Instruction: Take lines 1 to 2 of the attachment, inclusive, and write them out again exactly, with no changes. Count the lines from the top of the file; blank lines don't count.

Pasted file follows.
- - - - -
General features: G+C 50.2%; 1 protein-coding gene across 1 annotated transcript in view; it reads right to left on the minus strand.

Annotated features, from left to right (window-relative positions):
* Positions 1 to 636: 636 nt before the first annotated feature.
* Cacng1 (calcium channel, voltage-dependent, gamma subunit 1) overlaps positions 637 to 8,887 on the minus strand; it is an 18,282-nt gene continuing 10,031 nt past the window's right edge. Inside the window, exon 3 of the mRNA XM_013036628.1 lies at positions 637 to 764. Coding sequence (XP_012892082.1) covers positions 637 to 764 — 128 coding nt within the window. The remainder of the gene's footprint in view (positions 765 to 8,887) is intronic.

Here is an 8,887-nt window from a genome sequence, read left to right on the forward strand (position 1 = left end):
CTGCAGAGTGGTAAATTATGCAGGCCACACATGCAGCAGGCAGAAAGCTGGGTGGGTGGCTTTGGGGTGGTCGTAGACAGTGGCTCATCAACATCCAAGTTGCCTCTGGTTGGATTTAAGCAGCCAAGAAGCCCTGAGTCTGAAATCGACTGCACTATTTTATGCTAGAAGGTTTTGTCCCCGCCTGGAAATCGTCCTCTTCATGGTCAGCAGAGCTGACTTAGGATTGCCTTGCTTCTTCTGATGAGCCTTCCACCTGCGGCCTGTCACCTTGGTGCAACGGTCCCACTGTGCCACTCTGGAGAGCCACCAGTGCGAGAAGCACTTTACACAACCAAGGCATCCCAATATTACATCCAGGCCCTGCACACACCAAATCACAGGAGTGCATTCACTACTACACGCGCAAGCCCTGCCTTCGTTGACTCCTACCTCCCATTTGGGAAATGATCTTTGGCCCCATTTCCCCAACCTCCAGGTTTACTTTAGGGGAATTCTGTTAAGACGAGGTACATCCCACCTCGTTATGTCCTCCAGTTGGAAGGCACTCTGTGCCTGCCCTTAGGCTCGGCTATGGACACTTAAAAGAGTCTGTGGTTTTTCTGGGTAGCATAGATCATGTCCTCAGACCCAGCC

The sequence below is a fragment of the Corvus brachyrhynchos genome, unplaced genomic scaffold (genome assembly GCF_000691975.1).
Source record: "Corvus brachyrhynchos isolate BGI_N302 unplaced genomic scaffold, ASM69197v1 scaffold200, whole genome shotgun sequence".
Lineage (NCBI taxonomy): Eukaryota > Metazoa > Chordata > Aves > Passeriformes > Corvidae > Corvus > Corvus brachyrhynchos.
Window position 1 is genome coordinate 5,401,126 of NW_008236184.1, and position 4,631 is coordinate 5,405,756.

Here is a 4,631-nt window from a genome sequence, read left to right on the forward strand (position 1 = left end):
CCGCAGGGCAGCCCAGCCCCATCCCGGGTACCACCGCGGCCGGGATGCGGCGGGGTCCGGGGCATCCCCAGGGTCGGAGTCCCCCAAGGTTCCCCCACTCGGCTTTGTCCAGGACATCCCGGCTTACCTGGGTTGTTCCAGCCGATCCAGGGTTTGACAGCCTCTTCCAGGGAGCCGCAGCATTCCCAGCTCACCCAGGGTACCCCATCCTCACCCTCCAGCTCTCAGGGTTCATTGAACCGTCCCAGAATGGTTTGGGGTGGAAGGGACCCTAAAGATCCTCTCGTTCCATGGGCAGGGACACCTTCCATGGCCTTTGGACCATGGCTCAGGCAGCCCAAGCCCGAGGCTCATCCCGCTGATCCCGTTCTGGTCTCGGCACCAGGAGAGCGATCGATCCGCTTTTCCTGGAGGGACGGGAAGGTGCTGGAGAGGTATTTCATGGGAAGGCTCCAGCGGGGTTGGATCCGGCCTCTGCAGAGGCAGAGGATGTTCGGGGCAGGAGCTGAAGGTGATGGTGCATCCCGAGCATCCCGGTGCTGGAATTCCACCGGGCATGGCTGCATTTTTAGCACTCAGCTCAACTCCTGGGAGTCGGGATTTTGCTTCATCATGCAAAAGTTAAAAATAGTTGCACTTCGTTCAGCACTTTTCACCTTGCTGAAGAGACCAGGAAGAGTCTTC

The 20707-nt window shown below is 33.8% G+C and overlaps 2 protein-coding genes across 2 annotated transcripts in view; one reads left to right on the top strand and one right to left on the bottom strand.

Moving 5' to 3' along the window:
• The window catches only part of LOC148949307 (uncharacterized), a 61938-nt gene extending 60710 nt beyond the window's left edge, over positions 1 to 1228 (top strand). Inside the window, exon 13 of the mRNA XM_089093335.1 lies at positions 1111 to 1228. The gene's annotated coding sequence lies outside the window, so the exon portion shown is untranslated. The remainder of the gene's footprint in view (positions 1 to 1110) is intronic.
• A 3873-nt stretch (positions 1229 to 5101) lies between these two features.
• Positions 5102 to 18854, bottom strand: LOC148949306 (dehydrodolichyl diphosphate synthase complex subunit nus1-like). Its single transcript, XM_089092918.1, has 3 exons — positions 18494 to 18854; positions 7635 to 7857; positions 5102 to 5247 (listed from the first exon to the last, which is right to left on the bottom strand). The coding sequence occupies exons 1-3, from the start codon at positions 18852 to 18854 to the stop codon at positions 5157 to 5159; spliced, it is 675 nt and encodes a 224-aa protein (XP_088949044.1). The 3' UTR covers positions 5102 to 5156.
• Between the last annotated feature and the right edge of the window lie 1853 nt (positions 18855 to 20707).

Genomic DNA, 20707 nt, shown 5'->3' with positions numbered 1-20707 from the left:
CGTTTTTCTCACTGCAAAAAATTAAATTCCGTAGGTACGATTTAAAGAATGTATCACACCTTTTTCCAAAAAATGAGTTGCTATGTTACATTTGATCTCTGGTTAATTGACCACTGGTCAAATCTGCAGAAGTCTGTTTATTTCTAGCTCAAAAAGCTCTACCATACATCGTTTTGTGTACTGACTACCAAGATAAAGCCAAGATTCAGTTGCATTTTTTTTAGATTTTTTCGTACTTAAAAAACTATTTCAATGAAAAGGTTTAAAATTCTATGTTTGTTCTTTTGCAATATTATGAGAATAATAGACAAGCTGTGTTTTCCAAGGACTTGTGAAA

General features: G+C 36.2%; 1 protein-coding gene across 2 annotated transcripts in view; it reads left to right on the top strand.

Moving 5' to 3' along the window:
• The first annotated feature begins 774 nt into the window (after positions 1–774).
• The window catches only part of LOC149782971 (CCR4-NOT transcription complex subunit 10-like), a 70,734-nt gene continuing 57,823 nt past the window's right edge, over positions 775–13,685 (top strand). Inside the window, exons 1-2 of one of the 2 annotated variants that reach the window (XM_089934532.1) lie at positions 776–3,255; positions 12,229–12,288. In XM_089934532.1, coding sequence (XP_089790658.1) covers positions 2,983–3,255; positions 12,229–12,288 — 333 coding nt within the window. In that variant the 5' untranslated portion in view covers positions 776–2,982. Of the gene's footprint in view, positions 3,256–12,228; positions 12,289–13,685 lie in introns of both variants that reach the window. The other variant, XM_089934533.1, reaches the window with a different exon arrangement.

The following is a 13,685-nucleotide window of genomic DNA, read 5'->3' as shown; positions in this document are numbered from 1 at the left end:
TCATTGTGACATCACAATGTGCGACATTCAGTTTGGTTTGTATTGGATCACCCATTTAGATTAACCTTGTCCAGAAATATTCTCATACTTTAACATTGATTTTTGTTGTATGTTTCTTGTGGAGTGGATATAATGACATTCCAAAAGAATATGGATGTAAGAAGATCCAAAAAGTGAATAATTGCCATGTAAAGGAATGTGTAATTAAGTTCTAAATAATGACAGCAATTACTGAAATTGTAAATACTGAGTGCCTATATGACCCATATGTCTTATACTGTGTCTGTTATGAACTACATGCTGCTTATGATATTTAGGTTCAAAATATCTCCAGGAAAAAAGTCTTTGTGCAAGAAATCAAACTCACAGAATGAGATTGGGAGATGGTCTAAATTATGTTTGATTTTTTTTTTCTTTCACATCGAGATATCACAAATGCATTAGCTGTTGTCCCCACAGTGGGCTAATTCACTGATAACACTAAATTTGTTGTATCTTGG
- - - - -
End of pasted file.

General features: G+C 50.2%; 1 protein-coding gene across 1 annotated transcript in view; it reads right to left on the minus strand.

Annotated features, from left to right (window-relative positions):